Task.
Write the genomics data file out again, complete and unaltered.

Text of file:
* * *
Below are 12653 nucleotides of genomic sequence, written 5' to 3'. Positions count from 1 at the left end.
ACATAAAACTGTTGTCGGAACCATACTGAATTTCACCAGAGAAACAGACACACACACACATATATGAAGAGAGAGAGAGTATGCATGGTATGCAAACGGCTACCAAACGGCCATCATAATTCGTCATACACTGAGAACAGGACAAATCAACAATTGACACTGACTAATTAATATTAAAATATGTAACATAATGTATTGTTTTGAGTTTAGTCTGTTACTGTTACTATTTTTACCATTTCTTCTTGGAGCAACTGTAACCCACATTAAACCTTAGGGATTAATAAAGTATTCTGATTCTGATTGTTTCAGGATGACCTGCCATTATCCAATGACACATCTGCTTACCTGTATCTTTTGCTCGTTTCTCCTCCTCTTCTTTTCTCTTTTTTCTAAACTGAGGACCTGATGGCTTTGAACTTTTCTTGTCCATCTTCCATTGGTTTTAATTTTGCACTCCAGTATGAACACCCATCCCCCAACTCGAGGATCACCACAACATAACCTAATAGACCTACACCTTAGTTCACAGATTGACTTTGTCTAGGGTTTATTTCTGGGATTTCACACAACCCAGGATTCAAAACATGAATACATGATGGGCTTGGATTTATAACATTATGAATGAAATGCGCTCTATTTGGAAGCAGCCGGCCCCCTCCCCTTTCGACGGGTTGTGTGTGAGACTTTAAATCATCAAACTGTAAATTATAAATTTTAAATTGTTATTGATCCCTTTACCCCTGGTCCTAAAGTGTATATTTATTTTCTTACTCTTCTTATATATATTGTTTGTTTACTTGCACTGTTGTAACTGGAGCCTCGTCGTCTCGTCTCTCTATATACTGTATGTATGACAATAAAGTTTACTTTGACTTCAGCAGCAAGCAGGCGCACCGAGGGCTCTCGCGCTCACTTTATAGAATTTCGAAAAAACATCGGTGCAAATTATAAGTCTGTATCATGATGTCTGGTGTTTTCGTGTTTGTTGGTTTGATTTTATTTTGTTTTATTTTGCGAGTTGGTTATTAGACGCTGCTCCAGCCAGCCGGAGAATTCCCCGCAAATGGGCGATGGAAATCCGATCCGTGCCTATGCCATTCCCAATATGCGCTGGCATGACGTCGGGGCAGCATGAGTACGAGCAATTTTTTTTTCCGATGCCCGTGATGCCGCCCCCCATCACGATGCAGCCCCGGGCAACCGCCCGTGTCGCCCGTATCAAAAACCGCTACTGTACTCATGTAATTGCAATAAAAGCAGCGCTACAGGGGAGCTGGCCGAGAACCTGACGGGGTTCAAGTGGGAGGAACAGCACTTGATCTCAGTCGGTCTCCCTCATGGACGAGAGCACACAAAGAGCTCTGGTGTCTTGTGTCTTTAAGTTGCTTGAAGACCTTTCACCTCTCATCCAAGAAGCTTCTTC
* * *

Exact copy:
Below are 12653 nucleotides of genomic sequence, written 5' to 3'. Positions count from 1 at the left end.
ACATAAAACTGTTGTCGGAACCATACTGAATTTCACCAGAGAAACAGACACACACACACATATATGAAGAGAGAGAGAGTATGCATGGTATGCAAACGGCTACCAAACGGCCATCATAATTCGTCATACACTGAGAACAGGACAAATCAACAATTGACACTGACTAATTAATATTAAAATATGTAACATAATGTATTGTTTTGAGTTTAGTCTGTTACTGTTACTATTTTTACCATTTCTTCTTGGAGCAACTGTAACCCACATTAAACCTTAGGGATTAATAAAGTATTCTGATTCTGATTGTTTCAGGATGACCTGCCATTATCCAATGACACATCTGCTTACCTGTATCTTTTGCTCGTTTCTCCTCCTCTTCTTTTCTCTTTTTTCTAAACTGAGGACCTGATGGCTTTGAACTTTTCTTGTCCATCTTCCATTGGTTTTAATTTTGCACTCCAGTATGAACACCCATCCCCCAACTCGAGGATCACCACAACATAACCTAATAGACCTACACCTTAGTTCACAGATTGACTTTGTCTAGGGTTTATTTCTGGGATTTCACACAACCCAGGATTCAAAACATGAATACATGATGGGCTTGGATTTATAACATTATGAATGAAATGCGCTCTATTTGGAAGCAGCCGGCCCCCTCCCCTTTCGACGGGTTGTGTGTGAGACTTTAAATCATCAAACTGTAAATTATAAATTTTAAATTGTTATTGATCCCTTTACCCCTGGTCCTAAAGTGTATATTTATTTTCTTACTCTTCTTATATATATTGTTTGTTTACTTGCACTGTTGTAACTGGAGCCTCGTCGTCTCGTCTCTCTATATACTGTATGTATGACAATAAAGTTTACTTTGACTTCAGCAGCAAGCAGGCGCACCGAGGGCTCTCGCGCTCACTTTATAGAATTTCGAAAAAACATCGGTGCAAATTATAAGTCTGTATCATGATGTCTGGTGTTTTCGTGTTTGTTGGTTTGATTTTATTTTGTTTTATTTTGCGAGTTGGTTATTAGACGCTGCTCCAGCCAGCCGGAGAATTCCCCGCAAATGGGCGATGGAAATCCGATCCGTGCCTATGCCATTCCCAATATGCGCTGGCATGACGTCGGGGCAGCATGAGTACGAGCAATTTTTTTTTCCGATGCCCGTGATGCCGCCCCCCATCACGATGCAGCCCCGGGCAACCGCCCGTGTCGCCCGTATCAAAAACCGCTACTGTACTCATGTAATTGCAATAAAAGCAGCGCTACAGGGGAGCTGGCCGAGAACCTGACGGGGTTCAAGTGGGAGGAACAGCACTTGATCTCAGTCGGTCTCCCTCATGGACGAGAGCACACAAAGAGCTCTGGTGTCTTGTGTCTTTAAGTTGCTTGAAGACCTTTCACCTCTCATCCAAGAAGCTTCTTC